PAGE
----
We also have other AAC devices that are mechanically or electro-mechanically activated. These devices come in handy to help special needs students more than those that have speech problems. The tools allow the coordination of various body parts, such as the hands and fingers. For situations where we have learners who find using the standard keyboard a challenge, the manuals can be reconfigured to allow some room for hand coordination. These will, therefore, make the special needs learners have an easy time in the teaching and learning process. Some devices have selections that allow special needs learners to input the message they want to convey directly or indirectly using their hands, eyes, or even by word of mouth.
According to Sheehy, K. & Duffy (2009), there are some AAC devices specifically designed for those learners that cannot initiate communication on there, meaning that they have to be assisted in one way or another. The AAC devices that have options for learners to use in delivering the message have made learning very easy for them. This is because computers, laptops, tablets, and even smartphones have platforms where learners can easily exploit their motor skills. Touchscreen developments on AAC devices have made it easy for learners to quickly and aptly communicate messages. The touch screen option has made it easy for special needs learners to interact with content and express themselves easily. The devices have also come with an improved visual ability, making it easy for those learners to have visual challenges to circumnavigate through.
According to the Augmentative and Alternative Communication report (2020), some special needs learners can also use Brain-Computer Interface (BCI). These devices allow coordination between the brain and other parts of the body. The BCIs can be implanted in the brain, and some can be used externally. These devices have made it very easy for special needs learners to overcome challenges initially deemed innate.
In conclusion, using AACs in the teaching and learning process has made learning some subjects, such as Mathematics and English, very easy for special needs and gifted learners. The devices have contributed a lot in making learning more interactive and seamless as special-needs learners have greatest challenges have been reduced by a great percentage. E even learning second languages has become very easy because of the apps the electronic AACs have installed in them. The devices have also been made to be more learner and teacher-friendly. In learning concepts such as literacy and arithmetic, special AACs filled with relevant content have made it easy for teachers to easily break down concepts for learners.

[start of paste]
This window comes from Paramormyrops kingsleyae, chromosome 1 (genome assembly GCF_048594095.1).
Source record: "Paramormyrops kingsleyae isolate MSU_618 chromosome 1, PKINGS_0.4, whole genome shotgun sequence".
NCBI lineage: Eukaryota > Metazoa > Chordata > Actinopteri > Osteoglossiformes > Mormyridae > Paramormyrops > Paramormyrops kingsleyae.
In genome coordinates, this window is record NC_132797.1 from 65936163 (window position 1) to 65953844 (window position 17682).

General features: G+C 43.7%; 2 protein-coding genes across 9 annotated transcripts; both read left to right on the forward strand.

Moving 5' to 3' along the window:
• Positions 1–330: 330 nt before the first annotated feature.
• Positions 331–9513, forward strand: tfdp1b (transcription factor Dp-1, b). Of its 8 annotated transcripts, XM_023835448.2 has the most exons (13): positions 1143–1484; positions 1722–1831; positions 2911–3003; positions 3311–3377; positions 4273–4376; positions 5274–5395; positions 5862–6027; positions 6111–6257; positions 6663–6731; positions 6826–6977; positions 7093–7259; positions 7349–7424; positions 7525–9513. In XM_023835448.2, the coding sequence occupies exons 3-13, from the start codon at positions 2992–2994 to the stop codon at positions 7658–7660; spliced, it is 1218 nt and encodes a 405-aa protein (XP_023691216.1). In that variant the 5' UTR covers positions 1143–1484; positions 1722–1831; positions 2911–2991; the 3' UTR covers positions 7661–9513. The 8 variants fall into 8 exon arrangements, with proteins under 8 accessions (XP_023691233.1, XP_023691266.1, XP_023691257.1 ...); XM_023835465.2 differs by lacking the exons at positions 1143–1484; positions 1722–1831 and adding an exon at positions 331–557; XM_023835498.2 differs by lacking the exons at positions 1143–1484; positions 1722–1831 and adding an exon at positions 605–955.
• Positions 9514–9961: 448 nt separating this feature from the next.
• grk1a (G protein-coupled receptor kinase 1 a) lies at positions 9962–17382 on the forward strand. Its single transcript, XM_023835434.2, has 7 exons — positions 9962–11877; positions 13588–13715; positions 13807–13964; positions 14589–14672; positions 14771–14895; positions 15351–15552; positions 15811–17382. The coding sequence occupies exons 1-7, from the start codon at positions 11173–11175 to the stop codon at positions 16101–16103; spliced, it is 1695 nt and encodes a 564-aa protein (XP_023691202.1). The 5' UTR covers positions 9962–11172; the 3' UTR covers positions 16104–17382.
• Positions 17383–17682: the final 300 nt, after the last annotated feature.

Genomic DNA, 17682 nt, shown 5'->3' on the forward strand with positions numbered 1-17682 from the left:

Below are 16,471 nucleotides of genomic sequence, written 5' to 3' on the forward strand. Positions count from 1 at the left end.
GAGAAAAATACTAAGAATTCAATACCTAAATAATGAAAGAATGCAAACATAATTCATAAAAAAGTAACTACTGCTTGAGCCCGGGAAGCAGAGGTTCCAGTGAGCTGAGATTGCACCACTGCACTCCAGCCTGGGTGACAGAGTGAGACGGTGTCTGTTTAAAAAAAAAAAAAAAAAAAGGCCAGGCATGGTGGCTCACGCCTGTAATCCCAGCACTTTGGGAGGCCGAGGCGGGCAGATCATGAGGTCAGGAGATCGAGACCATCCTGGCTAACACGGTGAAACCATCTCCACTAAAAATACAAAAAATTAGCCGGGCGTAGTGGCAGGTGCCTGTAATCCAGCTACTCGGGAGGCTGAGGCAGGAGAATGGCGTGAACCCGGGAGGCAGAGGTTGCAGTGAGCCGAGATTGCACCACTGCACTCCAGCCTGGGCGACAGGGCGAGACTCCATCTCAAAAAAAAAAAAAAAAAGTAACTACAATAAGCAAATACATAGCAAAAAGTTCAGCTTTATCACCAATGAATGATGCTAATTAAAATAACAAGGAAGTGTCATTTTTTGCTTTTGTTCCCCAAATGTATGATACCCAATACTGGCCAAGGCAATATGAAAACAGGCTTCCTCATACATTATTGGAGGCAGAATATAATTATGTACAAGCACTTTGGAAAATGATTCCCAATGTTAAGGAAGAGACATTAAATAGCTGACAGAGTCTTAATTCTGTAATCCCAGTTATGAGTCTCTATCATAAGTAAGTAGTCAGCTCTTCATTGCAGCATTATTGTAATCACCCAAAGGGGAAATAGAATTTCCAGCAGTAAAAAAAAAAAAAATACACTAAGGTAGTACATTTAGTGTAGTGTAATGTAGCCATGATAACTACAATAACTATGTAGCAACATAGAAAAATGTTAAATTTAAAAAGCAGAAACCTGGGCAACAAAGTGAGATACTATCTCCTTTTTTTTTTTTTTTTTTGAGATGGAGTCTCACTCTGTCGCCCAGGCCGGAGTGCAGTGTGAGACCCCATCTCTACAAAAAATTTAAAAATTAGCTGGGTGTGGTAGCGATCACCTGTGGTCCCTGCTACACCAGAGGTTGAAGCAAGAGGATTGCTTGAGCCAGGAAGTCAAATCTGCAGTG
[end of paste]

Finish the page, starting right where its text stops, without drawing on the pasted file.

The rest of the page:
More research is also being done on special conditions children are born with and the AACs they can use to make them lead normal lives. The use of AAC devices is indeed a heavenly sent solution for teaching learners with special needs.
Augmentative and alternative communication. (2020). Retrieved 16 August 2020, from https://www.readandspell.com/augmentative-alternative-communication
Sheehy, K. & Duffy, H.(2009). Attitudes to Makaton in the ages on integration and inclusion. International Journal of Special Education, 24(2), 91–102.
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In addition to your completed lesson plan, justify your augmentative and alternative communication devices or other assistive technology choices in a 250-500 word rationale.
Support your choices with 2-3 scholarly resources. Prepare this assignment according to the APA guidelines in the Style Guide in the Student Success Center. An abstract is not required. This assignment uses a rubric. Review the rubric before beginning the assignment to familiarize yourself with the expectations for successful completion.